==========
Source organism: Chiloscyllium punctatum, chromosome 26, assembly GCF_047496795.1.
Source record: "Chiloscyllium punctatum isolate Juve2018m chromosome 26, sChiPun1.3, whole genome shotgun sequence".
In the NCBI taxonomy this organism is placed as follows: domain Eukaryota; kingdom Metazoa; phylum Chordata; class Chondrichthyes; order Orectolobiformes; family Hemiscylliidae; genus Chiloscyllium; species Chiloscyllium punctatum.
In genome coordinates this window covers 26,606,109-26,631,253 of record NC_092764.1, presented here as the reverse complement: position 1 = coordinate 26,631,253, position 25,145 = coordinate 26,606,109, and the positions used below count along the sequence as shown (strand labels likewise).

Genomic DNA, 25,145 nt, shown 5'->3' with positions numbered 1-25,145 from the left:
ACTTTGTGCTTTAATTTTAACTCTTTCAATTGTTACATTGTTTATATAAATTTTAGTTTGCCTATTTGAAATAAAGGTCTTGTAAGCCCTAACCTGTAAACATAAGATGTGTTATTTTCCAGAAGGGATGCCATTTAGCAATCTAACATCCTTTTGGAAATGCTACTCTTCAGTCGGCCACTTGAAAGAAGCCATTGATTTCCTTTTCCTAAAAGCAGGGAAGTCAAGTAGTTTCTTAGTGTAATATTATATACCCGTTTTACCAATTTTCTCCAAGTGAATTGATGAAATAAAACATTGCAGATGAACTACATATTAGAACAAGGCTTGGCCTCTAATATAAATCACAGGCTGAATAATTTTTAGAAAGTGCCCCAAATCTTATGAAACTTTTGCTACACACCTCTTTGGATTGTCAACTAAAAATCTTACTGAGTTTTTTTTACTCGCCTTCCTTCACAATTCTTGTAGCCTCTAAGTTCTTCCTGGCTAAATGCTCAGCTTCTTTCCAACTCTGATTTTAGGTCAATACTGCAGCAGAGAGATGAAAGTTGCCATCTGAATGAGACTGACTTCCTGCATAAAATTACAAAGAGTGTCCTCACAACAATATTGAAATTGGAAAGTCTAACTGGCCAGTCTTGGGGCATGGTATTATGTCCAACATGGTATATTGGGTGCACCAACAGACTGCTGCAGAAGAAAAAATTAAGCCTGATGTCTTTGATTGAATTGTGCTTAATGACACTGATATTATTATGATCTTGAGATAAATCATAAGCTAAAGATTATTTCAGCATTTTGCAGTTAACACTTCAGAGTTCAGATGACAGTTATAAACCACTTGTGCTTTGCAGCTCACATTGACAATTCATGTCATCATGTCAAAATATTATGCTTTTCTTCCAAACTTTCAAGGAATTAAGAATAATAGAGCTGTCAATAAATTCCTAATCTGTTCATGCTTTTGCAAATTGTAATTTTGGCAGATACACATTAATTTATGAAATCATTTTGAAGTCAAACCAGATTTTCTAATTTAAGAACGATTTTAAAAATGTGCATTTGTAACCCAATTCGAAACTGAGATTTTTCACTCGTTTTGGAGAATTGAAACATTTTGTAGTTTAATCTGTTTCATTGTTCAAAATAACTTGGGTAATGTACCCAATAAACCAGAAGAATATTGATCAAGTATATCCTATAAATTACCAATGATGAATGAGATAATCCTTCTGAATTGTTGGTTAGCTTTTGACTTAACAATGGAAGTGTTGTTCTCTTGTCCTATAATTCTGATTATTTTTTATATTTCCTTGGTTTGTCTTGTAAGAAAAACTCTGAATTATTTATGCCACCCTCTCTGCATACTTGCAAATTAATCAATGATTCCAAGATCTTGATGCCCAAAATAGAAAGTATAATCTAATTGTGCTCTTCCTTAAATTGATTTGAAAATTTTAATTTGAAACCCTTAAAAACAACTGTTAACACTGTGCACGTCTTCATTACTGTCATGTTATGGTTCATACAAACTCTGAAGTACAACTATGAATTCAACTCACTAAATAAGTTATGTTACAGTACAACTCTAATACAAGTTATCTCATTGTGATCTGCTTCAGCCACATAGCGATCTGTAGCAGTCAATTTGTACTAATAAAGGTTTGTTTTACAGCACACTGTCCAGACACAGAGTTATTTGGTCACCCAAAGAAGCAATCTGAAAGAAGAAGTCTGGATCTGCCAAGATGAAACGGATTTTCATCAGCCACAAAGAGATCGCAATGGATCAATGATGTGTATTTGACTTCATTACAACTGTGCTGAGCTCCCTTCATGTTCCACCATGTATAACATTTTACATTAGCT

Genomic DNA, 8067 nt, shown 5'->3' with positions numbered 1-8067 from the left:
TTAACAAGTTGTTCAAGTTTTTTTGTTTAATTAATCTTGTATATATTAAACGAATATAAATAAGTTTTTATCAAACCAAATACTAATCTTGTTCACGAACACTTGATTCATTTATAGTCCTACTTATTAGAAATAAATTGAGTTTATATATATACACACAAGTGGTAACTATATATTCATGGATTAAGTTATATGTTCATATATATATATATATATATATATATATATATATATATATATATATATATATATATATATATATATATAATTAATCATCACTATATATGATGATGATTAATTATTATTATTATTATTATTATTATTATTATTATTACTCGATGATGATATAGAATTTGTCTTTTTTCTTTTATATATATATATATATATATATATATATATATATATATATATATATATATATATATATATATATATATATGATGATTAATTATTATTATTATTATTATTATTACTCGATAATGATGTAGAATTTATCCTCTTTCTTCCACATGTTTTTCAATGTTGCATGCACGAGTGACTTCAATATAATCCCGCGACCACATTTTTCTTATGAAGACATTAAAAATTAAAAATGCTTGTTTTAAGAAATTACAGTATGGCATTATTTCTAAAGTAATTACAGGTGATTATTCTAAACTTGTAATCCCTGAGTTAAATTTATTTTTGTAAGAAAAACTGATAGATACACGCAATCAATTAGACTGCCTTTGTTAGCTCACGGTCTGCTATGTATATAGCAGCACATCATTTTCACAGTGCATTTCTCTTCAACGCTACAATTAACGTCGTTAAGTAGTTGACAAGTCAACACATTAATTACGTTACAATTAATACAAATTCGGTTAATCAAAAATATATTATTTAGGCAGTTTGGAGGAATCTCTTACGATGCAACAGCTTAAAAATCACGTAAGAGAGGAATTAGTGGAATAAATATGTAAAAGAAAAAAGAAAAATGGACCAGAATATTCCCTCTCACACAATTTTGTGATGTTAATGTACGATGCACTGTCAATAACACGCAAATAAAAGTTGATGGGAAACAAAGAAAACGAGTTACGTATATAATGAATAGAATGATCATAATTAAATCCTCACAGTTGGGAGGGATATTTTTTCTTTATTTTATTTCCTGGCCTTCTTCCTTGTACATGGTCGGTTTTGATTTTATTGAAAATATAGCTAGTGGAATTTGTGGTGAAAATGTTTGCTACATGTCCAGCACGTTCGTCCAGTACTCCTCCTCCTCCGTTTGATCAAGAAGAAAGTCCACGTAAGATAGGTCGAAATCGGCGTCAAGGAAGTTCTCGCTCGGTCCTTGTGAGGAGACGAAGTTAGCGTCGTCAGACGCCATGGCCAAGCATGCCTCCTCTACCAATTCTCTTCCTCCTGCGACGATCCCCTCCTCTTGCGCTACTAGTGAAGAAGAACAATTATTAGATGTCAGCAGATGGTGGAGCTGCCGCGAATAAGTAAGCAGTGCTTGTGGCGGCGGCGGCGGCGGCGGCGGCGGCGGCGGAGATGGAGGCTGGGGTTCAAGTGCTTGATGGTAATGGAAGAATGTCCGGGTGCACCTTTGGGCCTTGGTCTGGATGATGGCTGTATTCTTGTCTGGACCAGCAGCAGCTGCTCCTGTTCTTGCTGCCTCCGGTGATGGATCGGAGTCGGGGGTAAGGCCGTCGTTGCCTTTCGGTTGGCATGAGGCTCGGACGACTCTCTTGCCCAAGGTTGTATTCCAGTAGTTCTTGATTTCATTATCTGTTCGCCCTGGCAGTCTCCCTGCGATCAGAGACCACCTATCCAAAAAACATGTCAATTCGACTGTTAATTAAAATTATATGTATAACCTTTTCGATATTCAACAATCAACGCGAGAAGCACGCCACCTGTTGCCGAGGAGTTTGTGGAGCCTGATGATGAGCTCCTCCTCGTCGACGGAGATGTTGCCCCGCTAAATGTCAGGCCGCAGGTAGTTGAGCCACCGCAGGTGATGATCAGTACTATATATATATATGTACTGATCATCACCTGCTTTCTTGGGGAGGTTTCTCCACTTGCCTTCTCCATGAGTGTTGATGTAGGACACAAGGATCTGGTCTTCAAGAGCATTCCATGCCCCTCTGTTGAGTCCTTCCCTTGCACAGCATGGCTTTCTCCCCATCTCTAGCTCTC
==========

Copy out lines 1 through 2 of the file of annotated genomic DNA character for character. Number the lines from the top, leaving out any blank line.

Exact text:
Source organism: Chiloscyllium punctatum, chromosome 26, assembly GCF_047496795.1.
Source record: "Chiloscyllium punctatum isolate Juve2018m chromosome 26, sChiPun1.3, whole genome shotgun sequence".